OTTAWA, May 13 /CNW Telbec/ - Canadian children must be taught how and
when to wash their hands. This is the message that is central to an awareness
campaign being launched today at the Mary Honeywell Elementary School by
Health Minister Leona Aglukkaq, the Canadian Institute of Child Health (CICH)
and the Canadian Consumer Speciality Products Association (CCSPA). CICH has
developed a resource kit targeted at preschool children and preschool
educators, which provides valuable resources on handwashing.
"Increased effort has to be made to teach young children about
handwashing," said Minister Aglukkaq. "Teaching small children how and when to
wash their hands establishes handwashing patterns that they will carry with
them all their lives."
The campaign, entitled "William, Won't You Wash Your Hands?" chronicles
the adventures of a rascally preschooler named William who is resistant to
washing his hands. The campaign resource kit that has been developed by CICH
in consultation with experts in infectious diseases, early childhood education
and care, public health and pediatric medicine, provides a comprehensive set
of resources on handwashing and infection control for early learning and care
settings. CICH has worked in partnership with the Canadian Consumer Specialty
Products Association, Reckitt Benckiser, and the Public Health Agency of
Canada to print and distribute the kit, free of charge, to approximately
12,000 early learning and care programs, family resource centres and public
health units in Canada, making this resource available to approximately
265,000 children across Canada and their families.
"Teaching children how to wash their hands is central to preventing many
childhood illnesses," said Dr. Robin Walker, CICH Advisor and Vice President
of Medicine of IWK Health Centre in Halifax. "Research has shown that having
children wash their hands can decrease the spread of infection within early
learning and care programs, which has a positive impact on children, program
staff and families."
The kit is comprised of five components that come together neatly in a
- an illustrated storybook;
- 2 posters which can be hung in early learning centres - one on the
steps involved in handwashing and the other reminds children when to
wash their hands;
- 2 resource sheets for educators that include information on infection
- a resource booklet that provides educators with an assortment of
activities, songs and games that all teach handwashing.
"The kit includes everything an educator needs to develop a comprehensive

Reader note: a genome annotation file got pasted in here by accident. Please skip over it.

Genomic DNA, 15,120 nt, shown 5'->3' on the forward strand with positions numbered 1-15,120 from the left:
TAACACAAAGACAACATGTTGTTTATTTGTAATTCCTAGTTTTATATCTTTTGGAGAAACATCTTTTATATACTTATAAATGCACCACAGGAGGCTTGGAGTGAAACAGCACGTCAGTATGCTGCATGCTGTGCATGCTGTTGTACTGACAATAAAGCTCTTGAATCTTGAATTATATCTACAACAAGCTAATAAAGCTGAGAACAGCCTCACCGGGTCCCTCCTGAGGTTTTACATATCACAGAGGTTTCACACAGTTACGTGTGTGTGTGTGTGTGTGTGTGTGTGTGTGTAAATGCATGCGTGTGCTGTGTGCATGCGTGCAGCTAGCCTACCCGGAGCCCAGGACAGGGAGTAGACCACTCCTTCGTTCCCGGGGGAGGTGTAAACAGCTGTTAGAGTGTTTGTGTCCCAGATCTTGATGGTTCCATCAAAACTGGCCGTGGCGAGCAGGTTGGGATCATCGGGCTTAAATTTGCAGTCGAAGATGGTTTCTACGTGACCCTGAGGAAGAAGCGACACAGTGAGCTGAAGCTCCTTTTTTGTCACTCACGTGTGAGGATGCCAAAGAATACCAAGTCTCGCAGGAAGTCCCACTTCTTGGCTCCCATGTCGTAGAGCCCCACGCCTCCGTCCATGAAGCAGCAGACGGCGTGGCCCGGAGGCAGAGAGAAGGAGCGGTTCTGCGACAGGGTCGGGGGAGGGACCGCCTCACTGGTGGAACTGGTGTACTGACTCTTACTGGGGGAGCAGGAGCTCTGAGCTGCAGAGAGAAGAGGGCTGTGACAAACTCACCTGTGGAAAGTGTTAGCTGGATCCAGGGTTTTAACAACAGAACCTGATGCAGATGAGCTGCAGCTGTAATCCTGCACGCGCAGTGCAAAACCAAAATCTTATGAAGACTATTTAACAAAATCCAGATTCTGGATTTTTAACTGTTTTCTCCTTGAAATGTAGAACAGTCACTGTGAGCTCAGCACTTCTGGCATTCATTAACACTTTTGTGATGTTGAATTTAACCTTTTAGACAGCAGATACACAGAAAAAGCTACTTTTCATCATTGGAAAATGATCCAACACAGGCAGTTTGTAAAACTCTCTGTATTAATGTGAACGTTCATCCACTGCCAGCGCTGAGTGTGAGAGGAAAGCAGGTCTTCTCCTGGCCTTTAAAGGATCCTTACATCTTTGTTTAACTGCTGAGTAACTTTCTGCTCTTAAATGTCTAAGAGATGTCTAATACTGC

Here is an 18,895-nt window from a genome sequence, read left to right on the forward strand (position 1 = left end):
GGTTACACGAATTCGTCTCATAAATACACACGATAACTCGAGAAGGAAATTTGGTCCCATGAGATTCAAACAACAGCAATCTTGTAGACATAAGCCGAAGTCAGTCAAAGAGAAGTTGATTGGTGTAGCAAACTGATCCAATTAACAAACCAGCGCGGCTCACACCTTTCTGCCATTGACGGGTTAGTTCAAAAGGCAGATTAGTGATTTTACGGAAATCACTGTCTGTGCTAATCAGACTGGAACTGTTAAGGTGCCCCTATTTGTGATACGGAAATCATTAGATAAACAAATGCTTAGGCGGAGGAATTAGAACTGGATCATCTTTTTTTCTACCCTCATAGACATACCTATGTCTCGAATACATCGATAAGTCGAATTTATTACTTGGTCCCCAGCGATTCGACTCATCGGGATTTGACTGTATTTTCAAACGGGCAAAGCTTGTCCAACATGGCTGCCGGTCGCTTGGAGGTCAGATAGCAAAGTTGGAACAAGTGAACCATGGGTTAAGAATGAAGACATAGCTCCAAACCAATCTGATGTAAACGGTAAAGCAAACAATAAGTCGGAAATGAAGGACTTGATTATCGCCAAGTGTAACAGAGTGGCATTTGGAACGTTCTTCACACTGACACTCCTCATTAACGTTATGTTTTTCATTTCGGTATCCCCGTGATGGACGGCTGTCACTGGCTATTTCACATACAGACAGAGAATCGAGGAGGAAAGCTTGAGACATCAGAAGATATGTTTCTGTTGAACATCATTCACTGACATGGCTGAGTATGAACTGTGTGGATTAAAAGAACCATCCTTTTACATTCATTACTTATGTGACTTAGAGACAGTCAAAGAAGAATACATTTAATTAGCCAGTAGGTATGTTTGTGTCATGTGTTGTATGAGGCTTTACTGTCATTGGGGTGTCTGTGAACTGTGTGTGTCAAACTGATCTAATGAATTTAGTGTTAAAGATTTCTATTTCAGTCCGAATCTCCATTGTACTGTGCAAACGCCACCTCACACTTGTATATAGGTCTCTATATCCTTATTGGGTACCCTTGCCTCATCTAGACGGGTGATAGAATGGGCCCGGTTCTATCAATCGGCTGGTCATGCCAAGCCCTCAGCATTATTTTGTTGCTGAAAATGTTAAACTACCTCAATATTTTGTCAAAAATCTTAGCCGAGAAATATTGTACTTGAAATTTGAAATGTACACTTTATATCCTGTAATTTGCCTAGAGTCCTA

handwashing curriculum for young children," said Shannon Coombs, President,
Canadian Consumer Specialty Products Association. "The resource material
provides a great foundation for educators on the importance of good hygiene
and the storybook, posters and game ideas make handwashing fun."
CICH and CCSPA encourage parents, early childhood educators and caregivers
to teach children the steps to good handwashing:
1. Wet your hands under warm running water.
2. Put soap on your wet hands.
3. Rub soap all over the front and back of your hands, the tips of your
fingers and your nails for 15 - 20 seconds.
4. Rinse your hands well under running water.
5. Dry your hands well with a clean towel.
6. Turn off taps with the towel.
The Canadian Institute of Child Health (CICH) is the only national
charitable organization dedicated solely to improving the health of children
and youth in Canada. Founded in 1977, CICH has a successful history of
developing and implementing initiatives to increase public understanding and
awareness of child health issues through health promotion programs, child
health monitoring, education and advocacy. To purchase a kit, please go to:
contact Janice Sonnen, Executive Director, CICH at 613-232-8838, ext. 223.
CCSPA is a national trade association that represents 45 member companies
across Canada, collectively a $20 billion industry directly employing 12,000
people in over 100 facilities. Our companies manufacture, process, package and
distribute consumer, industrial and institutional specialty products such as
soaps and detergents, pest control products, aerosols, hard surface
disinfectants, deodorizers and automotive chemicals.
For further information:
For further information: Shannon Coombs, President, CCSPA, (613)
232-6616, ext. 18; http://www.healthycleaning101.org